"Access to capital was the key differentiator in the 1990's, but a strong fabric of relationships is the major source of distinction in the 21st Century," Lord Browne, former Group Chief Executive BP
Researchers in social sciences and communications have isolated and ranked several attributes to define an organization's relationships with its various stakeholders. Understanding and measuring the attributes of what researchers call "exchange" and "shared relationships" are essential to managing these relationships more strategically. The four main attributes are:
- Control is the degree to which the parties agree on who has the power to influence the other. Stable relationships require that each party have some control over the other, although some imbalance at any one time is natural.
- Trust is the level of confidence in and willingness to open oneself to the other party. Three essential elements of trust can be measured independently:
- Integrity is the belief that a company is fair and just in its interactions.
- Competence is the belief that a company has the ability to what it says it will do.
- Dependability is the belief that the company actually will do what it says it will do.
- Satisfaction is the extent to which each party feels favorably toward the other because positive expectations about the relationships are reinforced. In a satisfying relationship, the benefits outweigh the costs.
- Commitment is the extent to which each party believes and feels that the relationships is worth investing time to maintain and promote.
What's the Value?
Quality relationships build trust with key stakeholders, saving the organization money by reducing the costs of litigation, legislation, pressure campaigns, boycotts or lost revenue resulting from bad relationships. Quality relationships with employees means lower turnover and increases the likelihood employees will be satisfied with their jobs and the company. Organizations that communicate effectively with key stakeholders develop better relationships with key publics. As a result, management and stakeholders better understand one another, and both are less likely to behave in ways that have negative consequences for the other.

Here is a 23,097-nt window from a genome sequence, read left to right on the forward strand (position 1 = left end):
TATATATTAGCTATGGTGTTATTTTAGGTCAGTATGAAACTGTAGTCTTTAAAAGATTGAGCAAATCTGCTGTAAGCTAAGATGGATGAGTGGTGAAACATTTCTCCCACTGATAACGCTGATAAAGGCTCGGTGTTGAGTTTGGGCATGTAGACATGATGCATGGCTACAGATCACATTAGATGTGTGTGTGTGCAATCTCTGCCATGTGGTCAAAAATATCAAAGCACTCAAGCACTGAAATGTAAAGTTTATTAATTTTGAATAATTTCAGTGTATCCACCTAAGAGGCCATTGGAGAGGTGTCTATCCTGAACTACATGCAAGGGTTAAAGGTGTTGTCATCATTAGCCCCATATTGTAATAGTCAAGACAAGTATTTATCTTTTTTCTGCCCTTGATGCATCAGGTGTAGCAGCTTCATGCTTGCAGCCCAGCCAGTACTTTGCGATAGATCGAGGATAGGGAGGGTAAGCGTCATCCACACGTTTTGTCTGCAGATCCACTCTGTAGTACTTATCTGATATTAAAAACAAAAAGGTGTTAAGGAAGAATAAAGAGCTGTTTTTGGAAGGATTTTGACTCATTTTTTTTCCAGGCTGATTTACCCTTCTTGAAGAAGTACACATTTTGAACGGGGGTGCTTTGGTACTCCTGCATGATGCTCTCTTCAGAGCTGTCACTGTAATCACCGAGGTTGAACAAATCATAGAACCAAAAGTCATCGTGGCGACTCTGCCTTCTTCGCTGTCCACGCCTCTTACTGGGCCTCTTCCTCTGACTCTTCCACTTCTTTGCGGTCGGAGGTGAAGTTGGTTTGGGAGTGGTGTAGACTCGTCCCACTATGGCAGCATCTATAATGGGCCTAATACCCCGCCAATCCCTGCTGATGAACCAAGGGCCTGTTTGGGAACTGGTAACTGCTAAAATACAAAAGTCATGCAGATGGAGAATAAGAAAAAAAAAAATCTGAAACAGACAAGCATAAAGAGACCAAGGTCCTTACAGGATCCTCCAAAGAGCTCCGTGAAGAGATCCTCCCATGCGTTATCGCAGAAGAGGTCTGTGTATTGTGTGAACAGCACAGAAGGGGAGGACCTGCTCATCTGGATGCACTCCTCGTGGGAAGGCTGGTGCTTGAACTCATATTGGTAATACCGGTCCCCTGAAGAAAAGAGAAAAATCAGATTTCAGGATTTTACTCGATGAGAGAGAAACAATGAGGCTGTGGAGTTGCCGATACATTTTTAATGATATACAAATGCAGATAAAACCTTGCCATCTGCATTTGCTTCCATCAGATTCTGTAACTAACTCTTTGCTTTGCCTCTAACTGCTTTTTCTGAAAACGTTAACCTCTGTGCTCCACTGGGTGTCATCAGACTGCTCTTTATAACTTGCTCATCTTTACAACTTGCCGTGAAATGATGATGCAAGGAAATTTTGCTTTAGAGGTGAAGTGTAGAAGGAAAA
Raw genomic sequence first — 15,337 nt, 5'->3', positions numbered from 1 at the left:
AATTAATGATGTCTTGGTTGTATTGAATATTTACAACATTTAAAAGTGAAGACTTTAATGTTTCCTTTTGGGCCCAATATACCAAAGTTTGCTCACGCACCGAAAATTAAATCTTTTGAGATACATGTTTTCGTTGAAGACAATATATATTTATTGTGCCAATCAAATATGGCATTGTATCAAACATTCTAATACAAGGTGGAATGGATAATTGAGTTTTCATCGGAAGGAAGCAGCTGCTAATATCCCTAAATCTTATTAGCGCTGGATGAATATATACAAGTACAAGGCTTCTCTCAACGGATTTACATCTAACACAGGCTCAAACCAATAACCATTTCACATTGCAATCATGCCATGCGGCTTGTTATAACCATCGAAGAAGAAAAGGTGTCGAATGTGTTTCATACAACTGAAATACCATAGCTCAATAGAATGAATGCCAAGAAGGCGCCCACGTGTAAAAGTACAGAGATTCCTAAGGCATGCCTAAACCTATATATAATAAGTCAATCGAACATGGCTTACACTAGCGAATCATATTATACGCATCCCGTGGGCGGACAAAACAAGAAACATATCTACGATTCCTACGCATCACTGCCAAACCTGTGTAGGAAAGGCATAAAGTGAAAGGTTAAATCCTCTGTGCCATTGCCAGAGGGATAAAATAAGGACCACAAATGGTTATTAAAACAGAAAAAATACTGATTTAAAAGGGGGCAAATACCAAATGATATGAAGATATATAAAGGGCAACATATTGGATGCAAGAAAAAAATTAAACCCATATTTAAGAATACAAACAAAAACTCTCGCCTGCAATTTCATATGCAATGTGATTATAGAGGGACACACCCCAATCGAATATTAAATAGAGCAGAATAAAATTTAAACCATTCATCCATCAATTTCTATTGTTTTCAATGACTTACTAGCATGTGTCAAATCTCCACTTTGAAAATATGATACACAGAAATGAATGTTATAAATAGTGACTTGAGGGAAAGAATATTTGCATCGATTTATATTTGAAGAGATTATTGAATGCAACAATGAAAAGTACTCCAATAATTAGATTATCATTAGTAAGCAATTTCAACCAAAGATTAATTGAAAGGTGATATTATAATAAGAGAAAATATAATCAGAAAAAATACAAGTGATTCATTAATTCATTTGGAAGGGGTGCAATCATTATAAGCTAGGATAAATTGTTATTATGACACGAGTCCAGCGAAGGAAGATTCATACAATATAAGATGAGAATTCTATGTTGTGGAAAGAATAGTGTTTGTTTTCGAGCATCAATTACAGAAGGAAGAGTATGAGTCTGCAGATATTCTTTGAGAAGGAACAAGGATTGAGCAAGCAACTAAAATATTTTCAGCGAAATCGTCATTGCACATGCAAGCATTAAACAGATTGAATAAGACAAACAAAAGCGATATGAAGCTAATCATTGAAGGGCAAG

Enhance, Extend and Build
A strategic approach to relationship building allows you to identify, meet with and influence key stakeholders and decision-makers. It helps identify allies by raising awareness, promoting exploration and discussion. It earns trust, prompting people to view you and your company as experts, as leaders, as worthy partners.
A key step is to qualify and quantify relationships, while discovering the qualities that make some relationships better than others. By identifying the attributes of your best relationships. you can better focus your efforts to weave a rich, vibrant fabric of quality relationships.
"Organizations make better decisions when they collaborate with stakeholders," Michael Porter,, Ph.D., Harvard Business School and first to explain the economic value of stakeholder collaboration.